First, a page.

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Tropical Tracker: Iota keeps record-breaking category 5 streak alive, season slowing down?

Now five straight seasons with at least one category 5 hurricane

This satellite image made available by NOAA shows Hurricane Iota in the North Atlantic Ocean on Monday, Nov. 16, 2020, at 07:11 EST.  (NOAA via AP)
This satellite image made available by NOAA shows Hurricane Iota in the North Atlantic Ocean on Monday, Nov. 16, 2020, at 07:11 EST. (NOAA via AP) (NOAA)

ORLANDO, Fla. – The 2020 hurricane season rages on with no signs of slowing down as we approach the official end in 11 days. Iota slammed into Nicaragua as a strong category 4 hurricane just two weeks after Eta, also a category 4 hurricane devastated the country. To make matters worse, the storms made landfall just miles apart from each other.

Storms made landfall miles away just two weeks apart.
Storms made landfall miles away just two weeks apart.

Iota rapidly intensified into a monster category 5 hurricane as it approached Central America. It “weakened” slightly just before landfall from a 160-mph-hour storm to a 15- mph-hurricane, just barely below category 5 status.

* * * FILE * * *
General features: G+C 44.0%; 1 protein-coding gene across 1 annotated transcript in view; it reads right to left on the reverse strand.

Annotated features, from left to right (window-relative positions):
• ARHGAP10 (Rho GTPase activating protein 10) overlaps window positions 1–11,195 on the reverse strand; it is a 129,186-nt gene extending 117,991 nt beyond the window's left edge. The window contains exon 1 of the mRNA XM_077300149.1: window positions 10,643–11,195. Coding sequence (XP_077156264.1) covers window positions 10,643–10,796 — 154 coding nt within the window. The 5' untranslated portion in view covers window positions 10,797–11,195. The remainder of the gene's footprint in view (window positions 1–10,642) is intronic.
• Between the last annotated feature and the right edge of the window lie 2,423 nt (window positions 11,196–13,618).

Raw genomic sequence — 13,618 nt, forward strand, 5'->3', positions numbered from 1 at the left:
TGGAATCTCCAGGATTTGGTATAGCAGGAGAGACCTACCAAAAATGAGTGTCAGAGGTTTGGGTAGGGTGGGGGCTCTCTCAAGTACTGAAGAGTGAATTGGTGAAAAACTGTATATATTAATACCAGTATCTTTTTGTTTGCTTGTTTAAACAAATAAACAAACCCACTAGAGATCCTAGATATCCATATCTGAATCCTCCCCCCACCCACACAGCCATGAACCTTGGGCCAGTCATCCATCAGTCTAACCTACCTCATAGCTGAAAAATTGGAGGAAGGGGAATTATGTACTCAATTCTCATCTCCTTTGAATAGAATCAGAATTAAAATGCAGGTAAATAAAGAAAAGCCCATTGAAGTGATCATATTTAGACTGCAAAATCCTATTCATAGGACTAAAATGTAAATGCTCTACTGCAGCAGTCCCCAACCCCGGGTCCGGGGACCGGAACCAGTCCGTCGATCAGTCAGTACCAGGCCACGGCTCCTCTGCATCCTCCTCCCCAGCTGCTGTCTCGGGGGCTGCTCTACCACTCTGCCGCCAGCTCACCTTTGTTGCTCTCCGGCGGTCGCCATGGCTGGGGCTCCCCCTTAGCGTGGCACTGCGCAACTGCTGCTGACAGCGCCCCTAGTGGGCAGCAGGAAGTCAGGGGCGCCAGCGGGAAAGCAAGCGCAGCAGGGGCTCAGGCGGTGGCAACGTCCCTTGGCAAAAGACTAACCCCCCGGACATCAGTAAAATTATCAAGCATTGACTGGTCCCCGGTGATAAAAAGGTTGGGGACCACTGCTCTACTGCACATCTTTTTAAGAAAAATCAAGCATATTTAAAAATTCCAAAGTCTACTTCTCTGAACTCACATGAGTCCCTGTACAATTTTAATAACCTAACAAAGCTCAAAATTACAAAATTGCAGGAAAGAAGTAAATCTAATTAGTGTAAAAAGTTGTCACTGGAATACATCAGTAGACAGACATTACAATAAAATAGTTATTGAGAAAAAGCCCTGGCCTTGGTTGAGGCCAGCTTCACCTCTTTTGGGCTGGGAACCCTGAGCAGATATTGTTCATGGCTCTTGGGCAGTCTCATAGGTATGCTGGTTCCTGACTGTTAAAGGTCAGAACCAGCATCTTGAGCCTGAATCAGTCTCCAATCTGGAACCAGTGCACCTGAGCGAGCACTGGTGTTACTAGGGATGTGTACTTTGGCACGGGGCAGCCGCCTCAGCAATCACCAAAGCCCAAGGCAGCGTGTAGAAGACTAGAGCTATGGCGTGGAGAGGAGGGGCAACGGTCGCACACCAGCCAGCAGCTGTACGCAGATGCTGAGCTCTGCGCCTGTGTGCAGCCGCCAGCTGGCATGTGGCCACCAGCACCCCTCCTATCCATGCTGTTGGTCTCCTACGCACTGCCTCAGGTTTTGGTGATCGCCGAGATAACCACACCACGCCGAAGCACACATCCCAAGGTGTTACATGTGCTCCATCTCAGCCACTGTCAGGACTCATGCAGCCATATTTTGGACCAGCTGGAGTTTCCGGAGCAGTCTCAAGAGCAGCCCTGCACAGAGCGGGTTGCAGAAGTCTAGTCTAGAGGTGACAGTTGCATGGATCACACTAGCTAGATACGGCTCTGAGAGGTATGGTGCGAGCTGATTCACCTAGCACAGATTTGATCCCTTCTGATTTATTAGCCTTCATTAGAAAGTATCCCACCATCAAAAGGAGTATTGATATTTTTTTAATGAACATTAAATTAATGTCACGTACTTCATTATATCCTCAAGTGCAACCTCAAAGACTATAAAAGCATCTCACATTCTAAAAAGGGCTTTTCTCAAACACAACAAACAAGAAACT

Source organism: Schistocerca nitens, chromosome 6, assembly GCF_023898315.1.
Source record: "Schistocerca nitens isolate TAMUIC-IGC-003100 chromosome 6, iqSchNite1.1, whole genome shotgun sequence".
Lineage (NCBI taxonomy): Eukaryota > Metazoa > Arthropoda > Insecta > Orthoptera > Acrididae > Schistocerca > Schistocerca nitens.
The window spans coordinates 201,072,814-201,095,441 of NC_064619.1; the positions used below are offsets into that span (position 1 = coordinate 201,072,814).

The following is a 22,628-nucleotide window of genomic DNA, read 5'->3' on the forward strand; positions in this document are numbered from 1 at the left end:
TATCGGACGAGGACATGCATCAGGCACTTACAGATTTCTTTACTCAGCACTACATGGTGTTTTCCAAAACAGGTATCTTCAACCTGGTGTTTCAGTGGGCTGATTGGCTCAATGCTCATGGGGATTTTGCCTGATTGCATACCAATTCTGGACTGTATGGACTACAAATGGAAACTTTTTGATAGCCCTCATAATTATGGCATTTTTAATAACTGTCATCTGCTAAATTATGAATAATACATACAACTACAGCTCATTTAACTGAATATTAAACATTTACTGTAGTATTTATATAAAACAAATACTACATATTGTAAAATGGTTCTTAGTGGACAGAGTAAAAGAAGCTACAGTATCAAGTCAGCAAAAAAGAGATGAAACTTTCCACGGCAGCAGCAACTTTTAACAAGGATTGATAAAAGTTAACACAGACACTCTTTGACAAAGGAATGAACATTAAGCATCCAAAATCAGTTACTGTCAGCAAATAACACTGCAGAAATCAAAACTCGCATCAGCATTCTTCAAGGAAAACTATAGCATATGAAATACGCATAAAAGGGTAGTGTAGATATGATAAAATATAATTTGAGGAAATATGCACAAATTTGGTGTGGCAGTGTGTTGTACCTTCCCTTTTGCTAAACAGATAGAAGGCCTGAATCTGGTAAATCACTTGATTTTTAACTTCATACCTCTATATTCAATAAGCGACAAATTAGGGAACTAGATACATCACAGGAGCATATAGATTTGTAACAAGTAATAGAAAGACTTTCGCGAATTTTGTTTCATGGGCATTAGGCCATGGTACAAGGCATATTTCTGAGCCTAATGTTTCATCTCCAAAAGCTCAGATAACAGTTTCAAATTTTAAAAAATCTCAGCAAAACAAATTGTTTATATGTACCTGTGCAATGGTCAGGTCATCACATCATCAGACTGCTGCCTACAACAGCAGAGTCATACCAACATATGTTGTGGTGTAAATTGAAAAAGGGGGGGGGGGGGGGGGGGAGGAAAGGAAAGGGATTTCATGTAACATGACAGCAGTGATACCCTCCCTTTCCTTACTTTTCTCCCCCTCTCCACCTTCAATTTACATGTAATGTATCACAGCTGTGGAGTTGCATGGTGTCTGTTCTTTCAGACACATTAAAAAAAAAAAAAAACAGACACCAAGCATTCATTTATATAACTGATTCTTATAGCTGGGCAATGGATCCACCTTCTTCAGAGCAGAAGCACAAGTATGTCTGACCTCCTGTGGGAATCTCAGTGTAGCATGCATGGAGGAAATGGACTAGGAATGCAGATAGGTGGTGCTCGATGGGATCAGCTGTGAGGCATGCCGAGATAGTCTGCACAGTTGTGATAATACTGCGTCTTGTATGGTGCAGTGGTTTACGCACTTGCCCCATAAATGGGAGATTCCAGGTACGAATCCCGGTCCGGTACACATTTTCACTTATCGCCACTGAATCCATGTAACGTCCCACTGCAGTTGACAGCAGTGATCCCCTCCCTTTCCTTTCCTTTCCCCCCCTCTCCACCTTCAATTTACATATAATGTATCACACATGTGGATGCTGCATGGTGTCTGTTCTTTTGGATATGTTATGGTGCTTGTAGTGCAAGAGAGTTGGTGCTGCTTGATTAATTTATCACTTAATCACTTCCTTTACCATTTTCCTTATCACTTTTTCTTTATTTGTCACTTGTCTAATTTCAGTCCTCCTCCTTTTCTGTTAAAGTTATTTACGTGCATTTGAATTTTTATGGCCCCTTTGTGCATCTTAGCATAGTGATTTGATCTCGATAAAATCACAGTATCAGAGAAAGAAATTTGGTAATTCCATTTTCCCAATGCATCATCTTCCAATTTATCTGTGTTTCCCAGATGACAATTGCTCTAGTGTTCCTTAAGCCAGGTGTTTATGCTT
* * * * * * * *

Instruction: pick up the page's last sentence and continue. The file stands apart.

Iota continued the already record-breaking streak of consecutive seasons with at least one category 5 hurricane. With Iota becoming a category 5 hurricane, the record has been extended to five straight seasons with a category 5 storm.

The record stretch of consecutive seasons with a category 5 hurricane has been extended with Iota.
The record stretch of consecutive seasons with a category 5 hurricane has been extended with Iota.

Prior to this stretch, the record was three straight seasons, 2003, 2004, and 2005. There was an otherworldly four category 5 storms in 2005.

Not over yet

There is yet another area to watch in the Caribbean. Regardless of development, more heavy rain will possible in areas that were hit hard by Eta and Iota. Another disturbance could develop off of the Florida coast, near the Bahamas as a cold front, the same one supplying the cooler air to Florida this week, stalls over the warm waters. If anything develops in this region it will move away from Florida. It would also likely get the subtropical tag since it will be part tropical and part non-tropical in nature.

Potential development over next five days
Potential development over next five days

While multiple areas are still being watched, and one could develop close to home, there are no threats to Florida at this time. Overall, both areas have a low potential for development.

Hurricane season officially runs through Nov. 30, but the season could linger into December much like it did in 2005.


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